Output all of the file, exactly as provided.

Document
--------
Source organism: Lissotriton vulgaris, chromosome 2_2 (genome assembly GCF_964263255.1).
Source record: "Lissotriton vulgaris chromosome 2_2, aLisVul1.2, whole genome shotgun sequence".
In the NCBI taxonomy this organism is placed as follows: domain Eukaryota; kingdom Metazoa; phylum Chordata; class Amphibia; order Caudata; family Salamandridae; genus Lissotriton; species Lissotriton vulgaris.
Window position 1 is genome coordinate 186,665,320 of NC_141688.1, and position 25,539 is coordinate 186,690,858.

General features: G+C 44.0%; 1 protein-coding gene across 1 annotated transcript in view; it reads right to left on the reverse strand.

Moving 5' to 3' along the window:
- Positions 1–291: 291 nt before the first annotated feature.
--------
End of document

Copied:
Source organism: Lissotriton vulgaris, chromosome 2_2 (genome assembly GCF_964263255.1).
Source record: "Lissotriton vulgaris chromosome 2_2, aLisVul1.2, whole genome shotgun sequence".
In the NCBI taxonomy this organism is placed as follows: domain Eukaryota; kingdom Metazoa; phylum Chordata; class Amphibia; order Caudata; family Salamandridae; genus Lissotriton; species Lissotriton vulgaris.
Window position 1 is genome coordinate 186,665,320 of NC_141688.1, and position 25,539 is coordinate 186,690,858.

General features: G+C 44.0%; 1 protein-coding gene across 1 annotated transcript in view; it reads right to left on the reverse strand.

Moving 5' to 3' along the window:
- Positions 1–291: 291 nt before the first annotated feature.